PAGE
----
Eco-Friendly Tips for Back-to-School: Lunches and Transportation | Reader's Digest

Eco-Friendly Tips for Back-to-School: Lunches and Transportation

Use these eco-friendly tips to save the environment and money this school year.

By Carly Ippolito from readersdigest.com

Lunches:
Lunchtime is a great time to make a positive impact on the environment, and your wallet too. It may mean throwing a few more things in the dishwasher in the evening, but I think that’s a small sacrifice to make when we’re talking about the future of our planet. Plus, you’ll teach your children that being wasteful, just because it’s easier, is not the best option. Here are a few changes you can make:

Stop using disposable plastic baggies! Even if you use a more eco-friendly version, it still takes a lot of petroleum (a non-renewable resource) and a very energy intensive method (which means more pollution) to manufacture these bags, and any other type of plastic (that means avoid disposable whenever possible). Start using small reusable containers instead, made from recycled plastic if you can find them. Glad products are BPA free and do not contain phthalates, which can leach into your food when microwaved. Plastic containers can be washed and reused for quite some time, and they’ll also keep your child’s sandwich from getting squished if someone accidentally sits on it on the bus.

Do away with the juice box. This will save you gobs of cash while keeping all that garbage out of the landfills. Instead, send your son or daughter to school with a cool new aluminum bottle from mysigg.com filled with their favorite juice. They’re BPA and phthalate free and completely recyclable! Not that you’ll need to recycle them any time soon. Buy a few, in case you don’t have time to clean them one night.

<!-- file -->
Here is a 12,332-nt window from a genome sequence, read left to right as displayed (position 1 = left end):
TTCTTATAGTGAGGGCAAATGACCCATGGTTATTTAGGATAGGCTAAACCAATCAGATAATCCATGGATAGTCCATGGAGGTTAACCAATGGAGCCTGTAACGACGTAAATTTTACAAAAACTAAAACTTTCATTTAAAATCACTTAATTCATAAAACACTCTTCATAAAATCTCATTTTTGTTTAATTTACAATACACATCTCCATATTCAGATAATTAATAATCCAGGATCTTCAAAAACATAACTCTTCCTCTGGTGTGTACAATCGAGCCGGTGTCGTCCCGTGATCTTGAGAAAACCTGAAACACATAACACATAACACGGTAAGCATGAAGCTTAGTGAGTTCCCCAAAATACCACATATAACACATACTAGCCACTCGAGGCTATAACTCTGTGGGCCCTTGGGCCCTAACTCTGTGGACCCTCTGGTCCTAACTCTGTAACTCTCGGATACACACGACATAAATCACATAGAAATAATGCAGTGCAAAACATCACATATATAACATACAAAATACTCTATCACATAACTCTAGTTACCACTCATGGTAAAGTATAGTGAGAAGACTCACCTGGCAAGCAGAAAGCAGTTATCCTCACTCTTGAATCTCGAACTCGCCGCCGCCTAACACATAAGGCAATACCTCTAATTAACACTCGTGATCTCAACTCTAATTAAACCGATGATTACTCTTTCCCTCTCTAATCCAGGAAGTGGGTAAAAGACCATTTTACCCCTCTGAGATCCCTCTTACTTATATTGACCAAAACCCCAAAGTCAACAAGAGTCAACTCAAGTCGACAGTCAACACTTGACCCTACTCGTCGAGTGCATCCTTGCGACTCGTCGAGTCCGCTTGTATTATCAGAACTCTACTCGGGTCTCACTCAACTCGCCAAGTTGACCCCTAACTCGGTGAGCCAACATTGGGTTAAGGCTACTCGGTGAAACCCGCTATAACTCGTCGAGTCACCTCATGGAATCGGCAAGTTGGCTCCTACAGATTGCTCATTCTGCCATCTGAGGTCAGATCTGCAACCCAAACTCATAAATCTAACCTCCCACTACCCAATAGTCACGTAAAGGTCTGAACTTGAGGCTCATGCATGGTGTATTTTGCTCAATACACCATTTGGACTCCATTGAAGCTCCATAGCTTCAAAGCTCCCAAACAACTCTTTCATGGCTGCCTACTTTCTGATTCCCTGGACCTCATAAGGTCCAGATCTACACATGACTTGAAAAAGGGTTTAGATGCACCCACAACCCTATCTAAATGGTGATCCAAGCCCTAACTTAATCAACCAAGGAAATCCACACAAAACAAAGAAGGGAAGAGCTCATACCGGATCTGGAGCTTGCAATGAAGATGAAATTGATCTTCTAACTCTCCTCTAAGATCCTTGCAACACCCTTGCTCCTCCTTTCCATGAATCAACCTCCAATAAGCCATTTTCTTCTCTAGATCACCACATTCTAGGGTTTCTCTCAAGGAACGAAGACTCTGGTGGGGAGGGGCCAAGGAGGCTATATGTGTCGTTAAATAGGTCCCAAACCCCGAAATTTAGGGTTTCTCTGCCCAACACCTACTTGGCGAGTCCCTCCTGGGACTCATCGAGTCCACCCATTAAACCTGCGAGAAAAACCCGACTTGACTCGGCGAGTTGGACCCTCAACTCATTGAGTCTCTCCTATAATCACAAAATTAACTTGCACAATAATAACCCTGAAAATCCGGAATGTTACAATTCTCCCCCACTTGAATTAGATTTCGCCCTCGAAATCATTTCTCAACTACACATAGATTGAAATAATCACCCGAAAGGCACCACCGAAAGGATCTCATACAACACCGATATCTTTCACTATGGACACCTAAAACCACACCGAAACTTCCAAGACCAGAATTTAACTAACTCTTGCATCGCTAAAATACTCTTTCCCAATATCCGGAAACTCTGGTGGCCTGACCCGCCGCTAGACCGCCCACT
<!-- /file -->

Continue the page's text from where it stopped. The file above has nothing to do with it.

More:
Make your own snacks! Use the weekend to spend some time with your children baking cookies, brownies, creating your own trail mix, whatever you like. They’ll appreciate the quality time and the fresh goodies each week. Remember to put them in your reusable containers. If you insist on using baggies, you can reuse one baggy for the whole week. Cookie crumbs never hurt anybody! Following this tip will save you money at the grocery store and keep the non-recyclable cookie package waste from increasing your carbon footprint.

Pack your kid’s lunch in a recycled, reusable lunch bag like this one from Bazura. They’re made from recycled juice boxes that would have otherwise ended up in a landfill. Find other green lunch bag options at reuseit.com. And last but not least, throw in a cloth napkin that can be washed and reused. If you prefer paper, choose a product that’s made from 100% recycled material and does not contain chlorine, like those offered by Seventh Generation.

Transportation:
Walking or riding a bike to school is not only the greenest option, it’s also the healthiest. If you’re not in a rush in the morning and you live within walking distance of school, there’s no reason to use your car.

If you insist on driving your child to the bus stop, consider this before you sit there with the engine running: Idling your car for 10 minutes produces 9.5 ounces of carbon dioxide. That may not sound like much, but it adds up. Think about how much idling you do all day, everyday, sitting in traffic, stopping at lights, waiting on drive-through lines, and you’re not the only one doing this either. Studies show that if you’re stopped for more than 10 seconds, it makes more sense to turn off your vehicle than to sit there wasting gas, money and polluting (unless, of course, it would be hazardous to do so).

And here’s a little-known fact to keep in mind this winter: 30 seconds is all your engine needs to warm up. The rest of your car’s parts need to move to warm up, therefore driving is actually the best way to warm up your car in the winter.

Plus: Eco-Friendly Tips for Back to School: School Supplies and Clothes